Re: [asa] Who do Adam & Eve represent? (Was: Was Adam a real person?)

From: Don Nield <d.nield@auckland.ac.nz>
Date: Mon Apr 14 2008 - 21:12:15 EDT

I sketch the view of Robin Collins as expressed (convincingly, in my
opinion) in a chapter in Keith B. Miller (ed.), /Perspectives on an
Evolving Creation,/ Eerdmans, Grand Rapids, 2003
***
Genesis 2-3 serves as a symbolic story that provides a sketch of what an
ideal relation with God would be like. Adam and Eve play two
representative roles. They represent us and they represent the first
hominids who had the capacity for free choice and self-consciousness.
With this capacity, they became aware of God’s requirements, but more
often than not rejected them. The “Fall” refers to the sinful acts of
these ancestors creating a form of spiritual and moral darkness along
with an accompanying bondage to sin. Original sin refers to: (1) the
sinful choices of these hominids, (2) the continuing sinful choices of
the succeeding generations including ourselves, and (3) the resulting
bondage to sin and spiritual darkness that is inherited from our
ancestors and generated by our own choices. This inheritance acts at its
own (“spiritual”) level and cannot be reduced to some sort of cultural
or genetic inheritance, though it is deeply intertwined with these other
levels.
On Collins’ view salvation consists of fully sharing the life of Christ.
Because of the incarnation, this life is both fully divine and fully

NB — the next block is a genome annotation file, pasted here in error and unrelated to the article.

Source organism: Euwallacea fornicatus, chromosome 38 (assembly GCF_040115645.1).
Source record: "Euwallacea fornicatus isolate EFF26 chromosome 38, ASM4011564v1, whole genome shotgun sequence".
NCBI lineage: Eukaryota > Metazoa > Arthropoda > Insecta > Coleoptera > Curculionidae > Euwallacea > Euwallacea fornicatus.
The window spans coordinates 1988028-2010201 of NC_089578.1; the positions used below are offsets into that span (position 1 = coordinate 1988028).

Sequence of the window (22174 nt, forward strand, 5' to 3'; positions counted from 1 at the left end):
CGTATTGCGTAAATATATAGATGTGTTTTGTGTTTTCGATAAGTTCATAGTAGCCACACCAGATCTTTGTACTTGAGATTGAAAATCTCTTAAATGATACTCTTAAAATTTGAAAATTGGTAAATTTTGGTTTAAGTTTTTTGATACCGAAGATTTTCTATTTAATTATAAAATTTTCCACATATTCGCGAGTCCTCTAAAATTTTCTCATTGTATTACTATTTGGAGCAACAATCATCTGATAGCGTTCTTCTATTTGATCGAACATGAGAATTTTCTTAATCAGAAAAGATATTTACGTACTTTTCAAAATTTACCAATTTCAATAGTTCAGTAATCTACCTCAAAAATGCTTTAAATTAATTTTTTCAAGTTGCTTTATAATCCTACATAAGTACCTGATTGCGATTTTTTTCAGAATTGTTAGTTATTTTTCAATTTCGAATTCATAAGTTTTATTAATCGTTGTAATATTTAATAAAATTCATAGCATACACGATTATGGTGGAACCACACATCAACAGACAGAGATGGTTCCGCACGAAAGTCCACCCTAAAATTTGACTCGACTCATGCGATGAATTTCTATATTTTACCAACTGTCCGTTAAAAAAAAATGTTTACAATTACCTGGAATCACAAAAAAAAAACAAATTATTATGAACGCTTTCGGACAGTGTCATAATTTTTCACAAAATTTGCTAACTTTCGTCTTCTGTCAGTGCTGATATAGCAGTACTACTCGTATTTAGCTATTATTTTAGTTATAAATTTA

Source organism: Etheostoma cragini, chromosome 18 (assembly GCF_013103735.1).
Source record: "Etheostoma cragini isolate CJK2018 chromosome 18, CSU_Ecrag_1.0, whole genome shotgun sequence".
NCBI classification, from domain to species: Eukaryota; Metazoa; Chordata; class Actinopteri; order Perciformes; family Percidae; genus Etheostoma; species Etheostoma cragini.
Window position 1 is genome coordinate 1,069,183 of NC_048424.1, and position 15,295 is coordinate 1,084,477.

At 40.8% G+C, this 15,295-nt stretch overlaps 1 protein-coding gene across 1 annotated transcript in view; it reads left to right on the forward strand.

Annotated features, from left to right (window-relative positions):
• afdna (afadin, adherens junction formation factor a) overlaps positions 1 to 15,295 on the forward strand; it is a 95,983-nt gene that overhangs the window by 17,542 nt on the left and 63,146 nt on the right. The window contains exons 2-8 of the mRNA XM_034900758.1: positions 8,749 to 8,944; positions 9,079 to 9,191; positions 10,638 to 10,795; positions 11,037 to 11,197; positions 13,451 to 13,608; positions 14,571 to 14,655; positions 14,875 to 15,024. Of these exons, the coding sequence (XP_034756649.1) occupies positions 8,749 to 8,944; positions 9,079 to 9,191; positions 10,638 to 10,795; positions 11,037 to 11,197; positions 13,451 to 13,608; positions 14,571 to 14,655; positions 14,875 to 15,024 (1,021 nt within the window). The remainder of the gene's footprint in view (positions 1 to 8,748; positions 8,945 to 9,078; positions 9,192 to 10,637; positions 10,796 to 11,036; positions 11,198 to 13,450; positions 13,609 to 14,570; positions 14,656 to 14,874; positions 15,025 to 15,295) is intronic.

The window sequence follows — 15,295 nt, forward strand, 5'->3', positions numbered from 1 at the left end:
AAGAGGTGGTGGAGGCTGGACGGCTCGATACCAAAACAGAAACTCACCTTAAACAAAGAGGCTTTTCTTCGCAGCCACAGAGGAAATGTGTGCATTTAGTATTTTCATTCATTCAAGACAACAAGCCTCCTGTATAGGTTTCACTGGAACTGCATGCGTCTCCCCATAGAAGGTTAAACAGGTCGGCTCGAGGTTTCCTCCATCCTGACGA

human; and because of the cross, it is fully in solidarity with the
depths of human brokenness, sin, alienation, mortality and the like.
Because of its fully human component, and because it is in full
solidarity with the depths of our life situation, we can participate in
it. As Paul indicates in Romans 6, by participating in this life we are
redeemed from sin and reconciled to God and freed from spiritual bondage
and darkness. Thus the effect of original sin is reversed. Collins
defends his incarnational theory of the atonement as being scripturally,
morally, and theologically sound. It also works in well with the kenosis
theme of Phillipians 2:5-11.
***
Don

Gregory Arago wrote:
> Notice that few at ASA, especially those who don't accept 'Adam [as] a real person' are prepared (or willing) to speak about 'Who do Adam & Eve represent?' Perhaps people think there's not much 'science' in representation. It is much safer to speak about science, after all, as it gives a sense of legitimacy that theology doesn't seem to imply with its inevitable mythology.
>
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Received on Mon Apr 14 21:13:24 2008

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